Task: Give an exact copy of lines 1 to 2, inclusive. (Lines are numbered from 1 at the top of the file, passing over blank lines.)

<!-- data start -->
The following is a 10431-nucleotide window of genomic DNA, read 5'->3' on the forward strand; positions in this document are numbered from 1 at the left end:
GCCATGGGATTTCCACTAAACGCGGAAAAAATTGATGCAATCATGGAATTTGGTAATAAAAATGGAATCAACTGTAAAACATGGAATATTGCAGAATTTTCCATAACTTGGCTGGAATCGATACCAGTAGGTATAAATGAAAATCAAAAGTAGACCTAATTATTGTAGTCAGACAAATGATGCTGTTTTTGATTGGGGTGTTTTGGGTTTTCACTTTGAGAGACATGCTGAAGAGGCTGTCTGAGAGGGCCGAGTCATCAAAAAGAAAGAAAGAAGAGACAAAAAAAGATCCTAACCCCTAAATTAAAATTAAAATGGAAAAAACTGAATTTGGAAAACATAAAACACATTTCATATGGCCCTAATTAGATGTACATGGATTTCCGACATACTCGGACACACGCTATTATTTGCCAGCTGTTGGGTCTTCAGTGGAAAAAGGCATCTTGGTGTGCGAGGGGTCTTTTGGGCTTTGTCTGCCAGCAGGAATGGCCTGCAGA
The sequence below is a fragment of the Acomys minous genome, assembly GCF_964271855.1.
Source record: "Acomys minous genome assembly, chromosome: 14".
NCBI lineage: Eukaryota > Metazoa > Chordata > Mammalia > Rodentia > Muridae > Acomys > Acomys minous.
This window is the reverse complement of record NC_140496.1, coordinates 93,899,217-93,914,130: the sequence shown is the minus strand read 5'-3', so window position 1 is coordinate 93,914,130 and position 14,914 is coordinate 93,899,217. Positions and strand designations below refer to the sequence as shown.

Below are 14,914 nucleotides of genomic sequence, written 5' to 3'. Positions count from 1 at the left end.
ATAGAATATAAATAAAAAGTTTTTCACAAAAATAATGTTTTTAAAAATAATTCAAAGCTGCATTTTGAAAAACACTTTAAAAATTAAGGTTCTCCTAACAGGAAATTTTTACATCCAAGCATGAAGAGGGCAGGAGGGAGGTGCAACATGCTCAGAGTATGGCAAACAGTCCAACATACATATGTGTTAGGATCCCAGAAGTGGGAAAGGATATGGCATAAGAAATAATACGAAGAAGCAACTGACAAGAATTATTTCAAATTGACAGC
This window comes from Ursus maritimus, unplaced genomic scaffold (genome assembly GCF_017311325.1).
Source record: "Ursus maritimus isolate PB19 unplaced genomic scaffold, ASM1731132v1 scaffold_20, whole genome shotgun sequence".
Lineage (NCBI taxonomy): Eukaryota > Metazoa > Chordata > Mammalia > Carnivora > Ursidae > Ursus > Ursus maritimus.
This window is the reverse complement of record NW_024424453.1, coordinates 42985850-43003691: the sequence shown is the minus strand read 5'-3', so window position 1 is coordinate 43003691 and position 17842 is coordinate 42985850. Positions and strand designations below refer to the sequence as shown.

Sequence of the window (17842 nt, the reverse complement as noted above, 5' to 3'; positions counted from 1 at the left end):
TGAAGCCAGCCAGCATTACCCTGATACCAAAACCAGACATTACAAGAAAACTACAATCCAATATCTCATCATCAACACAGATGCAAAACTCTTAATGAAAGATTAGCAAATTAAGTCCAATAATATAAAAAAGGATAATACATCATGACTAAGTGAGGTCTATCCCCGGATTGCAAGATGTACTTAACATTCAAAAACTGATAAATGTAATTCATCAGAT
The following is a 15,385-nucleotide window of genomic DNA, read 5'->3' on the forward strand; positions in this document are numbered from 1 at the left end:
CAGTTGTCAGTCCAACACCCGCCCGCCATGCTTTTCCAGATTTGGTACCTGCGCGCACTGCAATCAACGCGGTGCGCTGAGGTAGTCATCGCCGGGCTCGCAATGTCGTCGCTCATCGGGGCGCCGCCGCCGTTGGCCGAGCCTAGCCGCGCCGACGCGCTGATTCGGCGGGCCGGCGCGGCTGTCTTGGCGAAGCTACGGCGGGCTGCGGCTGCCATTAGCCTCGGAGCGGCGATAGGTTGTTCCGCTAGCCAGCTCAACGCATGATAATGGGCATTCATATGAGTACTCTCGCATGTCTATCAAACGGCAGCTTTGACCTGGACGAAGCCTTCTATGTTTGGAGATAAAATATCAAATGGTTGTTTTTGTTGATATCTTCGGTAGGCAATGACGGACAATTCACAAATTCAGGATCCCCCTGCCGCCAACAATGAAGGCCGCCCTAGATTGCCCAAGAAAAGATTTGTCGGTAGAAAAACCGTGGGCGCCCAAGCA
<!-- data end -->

The following is a 10431-nucleotide window of genomic DNA, read 5'->3' on the forward strand; positions in this document are numbered from 1 at the left end:
GCCATGGGATTTCCACTAAACGCGGAAAAAATTGATGCAATCATGGAATTTGGTAATAAAAATGGAATCAACTGTAAAACATGGAATATTGCAGAATTTTCCATAACTTGGCTGGAATCGATACCAGTAGGTATAAATGAAAATCAAAAGTAGACCTAATTATTGTAGTCAGACAAATGATGCTGTTTTTGATTGGGGTGTTTTGGGTTTTCACTTTGAGAGACATGCTGAAGAGGCTGTCTGAGAGGGCCGAGTCATCAAAAAGAAAGAAAGAAGAGACAAAAAAAGATCCTAACCCCTAAATTAAAATTAAAATGGAAAAAACTGAATTTGGAAAACATAAAACACATTTCATATGGCCCTAATTAGATGTACATGGATTTCCGACATACTCGGACACACGCTATTATTTGCCAGCTGTTGGGTCTTCAGTGGAAAAAGGCATCTTGGTGTGCGAGGGGTCTTTTGGGCTTTGTCTGCCAGCAGGAATGGCCTGCAGA